ScienceThrillers.com review of The Poisoner’s Handbook by Deborah Blum
New PBS production of The Poisoner’s Handbook for the American Experience series premiered on January 7, 2014. Check your local PBS station for time.
Publication date: 2011
Category: popular science, science history, American history (nonfiction)
Tech rating (out of 5):
Summary (from PBS):
In the early 20th century, the average American medicine cabinet was a would-be poisoner’s treasure chest, with radioactive radium, thallium, and morphine in everyday products. The pace of industrial innovation increased, but the scientific knowledge to detect and prevent crimes committed with these materials lagged behind until 1918. New York City’s first scientifically trained medical examiner, Charles Norris, and his chief toxicologist, Alexander Gettler, turned forensic chemistry into a formidable science and set the standards for the rest of the country.
Contrary to what a deviant reader might wish, The Poisoner’s Handbook: Murder and the Birth of Forensic Medicine in Jazz Age New York by Deborah Blum is not a how-to book. It is, however, an eye-popping work of science and history that weaves together the origins of modern forensic medicine with unforgettable stories of real people in 1920s-1930s New York City. The Poisoner’s Handbook is structured around the careers of two remarkable men of science at Bellevue Hospital–Charles Norris and Alexander Gettler–who wrested power from the corrupt, unscientific coroner’s office to create the modern medical examiner system. The scientific study of cause of death using bodies as evidence that we take for granted today in real life and popular entertainment was invented in the Jazz Age.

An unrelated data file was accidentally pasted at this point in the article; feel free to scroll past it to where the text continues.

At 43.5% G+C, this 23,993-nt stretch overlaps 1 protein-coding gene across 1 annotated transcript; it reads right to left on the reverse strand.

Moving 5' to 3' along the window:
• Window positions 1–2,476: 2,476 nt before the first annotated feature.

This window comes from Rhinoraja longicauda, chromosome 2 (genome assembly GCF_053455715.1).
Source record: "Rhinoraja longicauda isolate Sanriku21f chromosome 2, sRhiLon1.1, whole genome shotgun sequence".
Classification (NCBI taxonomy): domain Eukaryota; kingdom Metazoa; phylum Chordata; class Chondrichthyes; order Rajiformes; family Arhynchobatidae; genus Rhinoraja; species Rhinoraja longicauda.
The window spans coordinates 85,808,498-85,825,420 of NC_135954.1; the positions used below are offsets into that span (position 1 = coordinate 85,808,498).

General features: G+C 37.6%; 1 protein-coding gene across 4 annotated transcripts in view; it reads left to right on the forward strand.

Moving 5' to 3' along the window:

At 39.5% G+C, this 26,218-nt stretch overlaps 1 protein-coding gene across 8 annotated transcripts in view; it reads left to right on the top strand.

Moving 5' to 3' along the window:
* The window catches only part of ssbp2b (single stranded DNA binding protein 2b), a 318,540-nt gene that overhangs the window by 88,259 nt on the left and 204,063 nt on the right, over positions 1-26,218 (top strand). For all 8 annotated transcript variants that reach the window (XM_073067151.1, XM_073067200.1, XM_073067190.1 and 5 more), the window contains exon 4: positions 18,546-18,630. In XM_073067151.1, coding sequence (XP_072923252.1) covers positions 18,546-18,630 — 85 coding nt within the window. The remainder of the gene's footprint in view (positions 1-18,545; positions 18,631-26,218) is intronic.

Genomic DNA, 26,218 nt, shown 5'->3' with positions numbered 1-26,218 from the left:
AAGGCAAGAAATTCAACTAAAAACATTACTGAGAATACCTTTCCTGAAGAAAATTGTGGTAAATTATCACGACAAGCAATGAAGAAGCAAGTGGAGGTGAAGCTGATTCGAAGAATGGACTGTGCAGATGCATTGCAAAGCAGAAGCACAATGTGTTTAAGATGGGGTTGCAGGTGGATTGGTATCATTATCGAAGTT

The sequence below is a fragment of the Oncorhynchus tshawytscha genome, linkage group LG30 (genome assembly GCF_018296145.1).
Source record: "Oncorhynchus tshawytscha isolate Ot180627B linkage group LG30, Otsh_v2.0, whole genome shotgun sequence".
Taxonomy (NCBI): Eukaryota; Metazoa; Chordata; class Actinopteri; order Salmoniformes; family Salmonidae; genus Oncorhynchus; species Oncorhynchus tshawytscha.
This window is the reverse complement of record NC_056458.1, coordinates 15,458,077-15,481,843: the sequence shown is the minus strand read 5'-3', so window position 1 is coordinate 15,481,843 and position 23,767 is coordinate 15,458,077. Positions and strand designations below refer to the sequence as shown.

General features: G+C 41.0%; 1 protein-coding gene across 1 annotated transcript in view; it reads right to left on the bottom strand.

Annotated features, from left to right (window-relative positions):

And what a time of macabre plenty that was for medical examiners. I am stunned by the stories of death. Today, when many Americans are careful to the point of paranoia about what substances they will put in their bodies, or how much risk is acceptable in an activity, it’s hard to believe that less than a century ago people routinely died horrifically from poisons. To murder using poison was easy; fatal doses of a variety of toxins were widely available in commercial products. Accidental deaths were astonishingly common: cyanide deaths from routine fumigation of the neighbor’s apartment; chloroform deaths from casual use of anesthetic; mercury from accidental ingestion of a topical drug; carbon monoxide from unlit gas lamps; plus an obscene number of cases of blindness and death among people who drank illegal spirits during Prohibition. Bootleg “gins” made from “denatured” grain alcohol were tainted with toxic wood alcohol and other poisons added at the behest of the U.S. Government. Breaking the law of the 18th Amendment became, in effect, a crime punishable by death.
The most striking tales in this book are from industrial workplaces in what seems like a distant past. In 1924 Standard Oil started producing leaded gasoline to minimize engine “knock”. In the first year of production, three-quarters of the workers at the lead plant were hospitalized or dead. At the Radium Corporation, vibrant young women painted the dials of wristwatches with radium-containing luminous paint, sharpening their brushes with their lips. The women became glowing, radioactive beacons themselves and died horribly. (At the time, radium was widely touted as a miracle cure. It was added to tonics and lotions, and uranium was purposefully dumped into therapeutic hot springs to generate radon gas.)
I greatly enjoyed reading this book because the content is so interesting. Author Deborah Blum is a Pulitzer Prizewinner and professor of science journalism, so the writing is quite good. Blum is not a scientist, however, and she occasionally gets small tech details wrong. For example, she ascribes the suffocating action of cyanide to its binding of hemoglobin. In fact, cyanide doesn’t disrupt oxygen transport, but rather poisons oxygen utilization by knocking out cytochromes in the mitochondria.
My only real complaint is the book’s awkward structure. Chapters are named after individual poisons, yet the actual narrative is loosely chronological. Although Norris and Gettler’s work is the thread that ties the whole book together, The Poisoner’s Handbook is more a collection of anecdotes than a single narrative.
But with anecdotes like these, I’m happy to recommend this work of popular nonfiction.
If you like The Poisoner’s Handbook, you might like:
Stiff: The Curious Lives of Human Cadavers by Mary Roach; The Ghost Map: The Story of London’s Most Terrifying Epidemic–and How It Changed Science, Cities, and the Modern World by Steven Johnson
PBS production of The Poisoner’s Handbook for American Experience series premieres on January 7, 2014. Click the link for a bunch of related resources.